To say that Bono is the lead singer of the rock band U2 is like saying that Thomas Edison invented the record player: it leaves out a lot of biography. The 52-year-old Irishman (born Paul Hewson) is also a technology investor and an activist who cofounded the ONE and (RED) organizations, which are devoted to eradicating extreme poverty and AIDS. He has spent years urging Western leaders to forgive the debts of poor nations and to increase funding for AIDS medicines in Africa.

Bono answered questions over e-mail from MIT Technology Review’s deputy editor, Brian Bergstein, about the role technologies—from vaccines to information services—can play in solving our biggest problems.

It’s 2013, and millions of people are still short of food or proper medical care. Have technologists overpromised? 

The tech that’s been delivered has been staggering in its measurable achievements. For example, antiretrovirals, a complex 15-drug AIDS regimen compressed into one pill a day (now saving eight million lives); the insecticide-treated bed net (cut malaria deaths by half in eight countries in Africa in the last three years); kids’ vaccinations (saved 5.5 million lives in the last decade); the mobile phone, the Internet, and spread of information—a deadly combination for dictators, for corruption.

But to maximize the massive effect technology can have, you need a network of efforts, a system of interventions, supported by citizens who share social capital. That’s what drives substantial progress sustainably. There is no silver bullet to ending extreme poverty and disease, no magic technology. That takes commitment, a lifetime of it, plus resources, political will, and people standing up to demand it. Technology provides the means, however.

What should be the role of technology in making a better world? Are some problems beyond its reach, like poverty?

Technology has already helped tackle extreme poverty in Africa. Extreme poverty is the empirical condition of living on under $1.25 a day. Nelson Mandela once demanded we be the “great generation” to beat extreme poverty, noting how we have the technology and resources to achieve this extraordinary vision. And we do. We could achieve it by 2030, maybe before. The digital revolution that we are living through, the rapid advances in health and agrotechnology—these things have become core weapons in responding to Mandela’s clarion call. They enable people to get on with it themselves, to fight their way out of the condition they find themselves in. In Africa, things are changing so rapidly. What’s been a slow march is suddenly picking up pace in ways we could not have imagined even 10 years ago. Innovations like farmers using mobile phones to check seed prices, for banking, for sending payments … to the macro effect we saw with the Arab Spring thanks to Facebook and Twitter.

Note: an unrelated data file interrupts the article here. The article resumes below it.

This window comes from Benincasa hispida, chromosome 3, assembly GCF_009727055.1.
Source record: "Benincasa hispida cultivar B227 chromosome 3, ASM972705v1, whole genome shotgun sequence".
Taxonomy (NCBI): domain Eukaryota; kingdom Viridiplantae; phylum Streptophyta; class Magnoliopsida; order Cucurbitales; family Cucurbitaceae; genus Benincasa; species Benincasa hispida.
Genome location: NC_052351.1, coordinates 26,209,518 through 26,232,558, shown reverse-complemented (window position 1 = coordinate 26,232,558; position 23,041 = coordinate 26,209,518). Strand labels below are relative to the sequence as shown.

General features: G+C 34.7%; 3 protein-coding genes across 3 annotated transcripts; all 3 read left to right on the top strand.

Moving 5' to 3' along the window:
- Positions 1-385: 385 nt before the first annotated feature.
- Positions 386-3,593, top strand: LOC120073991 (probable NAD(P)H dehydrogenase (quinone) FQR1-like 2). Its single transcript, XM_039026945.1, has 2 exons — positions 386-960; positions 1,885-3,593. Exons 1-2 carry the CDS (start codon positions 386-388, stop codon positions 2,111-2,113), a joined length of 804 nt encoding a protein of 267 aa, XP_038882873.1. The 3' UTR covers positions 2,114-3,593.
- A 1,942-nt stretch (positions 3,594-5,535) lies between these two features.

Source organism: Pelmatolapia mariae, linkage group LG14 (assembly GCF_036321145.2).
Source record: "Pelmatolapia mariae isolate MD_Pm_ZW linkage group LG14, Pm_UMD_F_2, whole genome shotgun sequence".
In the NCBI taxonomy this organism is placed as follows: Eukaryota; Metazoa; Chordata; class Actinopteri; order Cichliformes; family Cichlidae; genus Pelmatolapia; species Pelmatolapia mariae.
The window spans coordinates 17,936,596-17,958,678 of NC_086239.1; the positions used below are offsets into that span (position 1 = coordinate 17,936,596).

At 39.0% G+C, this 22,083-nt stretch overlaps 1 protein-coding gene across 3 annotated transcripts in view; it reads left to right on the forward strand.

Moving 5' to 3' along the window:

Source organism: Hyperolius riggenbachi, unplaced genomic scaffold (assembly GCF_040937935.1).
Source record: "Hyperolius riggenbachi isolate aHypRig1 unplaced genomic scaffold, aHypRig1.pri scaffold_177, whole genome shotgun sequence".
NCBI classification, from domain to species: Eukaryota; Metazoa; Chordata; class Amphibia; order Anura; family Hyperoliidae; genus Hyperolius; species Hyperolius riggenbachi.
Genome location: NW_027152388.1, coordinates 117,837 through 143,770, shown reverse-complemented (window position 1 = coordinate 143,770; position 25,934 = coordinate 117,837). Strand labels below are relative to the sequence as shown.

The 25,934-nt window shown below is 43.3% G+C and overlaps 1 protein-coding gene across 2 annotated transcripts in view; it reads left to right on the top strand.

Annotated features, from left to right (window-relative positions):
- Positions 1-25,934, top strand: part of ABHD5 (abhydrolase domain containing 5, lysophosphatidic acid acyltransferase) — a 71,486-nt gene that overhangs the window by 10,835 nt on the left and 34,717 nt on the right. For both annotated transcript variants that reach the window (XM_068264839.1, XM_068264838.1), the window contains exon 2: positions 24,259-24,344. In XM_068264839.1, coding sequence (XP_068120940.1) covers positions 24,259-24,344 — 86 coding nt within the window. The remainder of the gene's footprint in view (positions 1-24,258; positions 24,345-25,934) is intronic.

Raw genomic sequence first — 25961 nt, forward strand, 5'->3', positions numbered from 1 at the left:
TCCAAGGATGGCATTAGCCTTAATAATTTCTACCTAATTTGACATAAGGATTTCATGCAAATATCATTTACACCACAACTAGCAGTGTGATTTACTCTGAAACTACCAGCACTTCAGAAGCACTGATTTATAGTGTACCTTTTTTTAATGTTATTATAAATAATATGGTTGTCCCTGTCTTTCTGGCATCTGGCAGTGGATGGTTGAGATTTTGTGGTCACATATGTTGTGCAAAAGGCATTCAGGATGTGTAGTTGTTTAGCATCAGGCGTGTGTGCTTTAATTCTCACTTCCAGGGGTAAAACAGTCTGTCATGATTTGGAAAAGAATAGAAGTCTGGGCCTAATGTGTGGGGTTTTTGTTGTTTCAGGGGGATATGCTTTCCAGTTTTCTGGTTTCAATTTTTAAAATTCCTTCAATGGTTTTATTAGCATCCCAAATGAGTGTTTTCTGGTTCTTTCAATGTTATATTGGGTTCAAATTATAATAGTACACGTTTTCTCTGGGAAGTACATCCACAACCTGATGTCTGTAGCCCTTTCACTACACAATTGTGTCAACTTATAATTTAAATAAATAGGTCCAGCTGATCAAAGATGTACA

But people can use technology for bad as well as good. The social systems and the social capital within networks must be strong and positive to nurture a progressive use of technology. Let’s be honest.

“With data informing our course we can describe the kind of world we want to live in and then without airy-fairyness or wishful thinking go after it.”

You admired Steve Jobs. Did he make the world better or just make nice computers?

I think a large part of the reason Apple and Steve Jobs have beguiled so many is that they are a gigantic company that put greatness ahead of the bottom line, believing that great profitability would follow in the long term. Steve was an extremely tough deal maker, and if that was the only side you saw, I can imagine that a more fearsome profile would emerge. But the reason why I, and others who got a glimpse of him personally, were such believers was his clear thinking. Great ideas to me are like great melodies. They are instantly recognizable, memorable, and have some sort of inevitable arc. In the music world, it’s hard to imagine there being a better melody to “I want to hold your hand.” In the tech world, it’s hard to imagine there being any better form or function to a lot of Apple’s products. It’s as if they’ve always existed. It’s that kind of inevitability Steve could spot. With Jony Ive’s designs, with Avie ­Tevanian’s operating systems, etc. In amongst the noise, the yearning for that clear tone, or in Apple’s case, pure white.

He told me he would love to spend more time on philanthropy and would get to it one day. He wasn’t interested in half doing it, as is obvious with his personality. Still, Apple very quietly has contributed more than $50 million to the Global Fund to Fight AIDS, TB, and Malaria through the sale of (RED) iPods, Nanos, etc. They are the biggest corporate donor. Tim Cook is passionate about this stuff. By attaching themselves to what is, in recessionary times at home, an unpopular emergency (people dying in far-off places because they can’t afford AIDS drugs), he and Apple have really helped to keep the heat on the issue.


No comments

Be the first one to leave a comment.

Post a Comment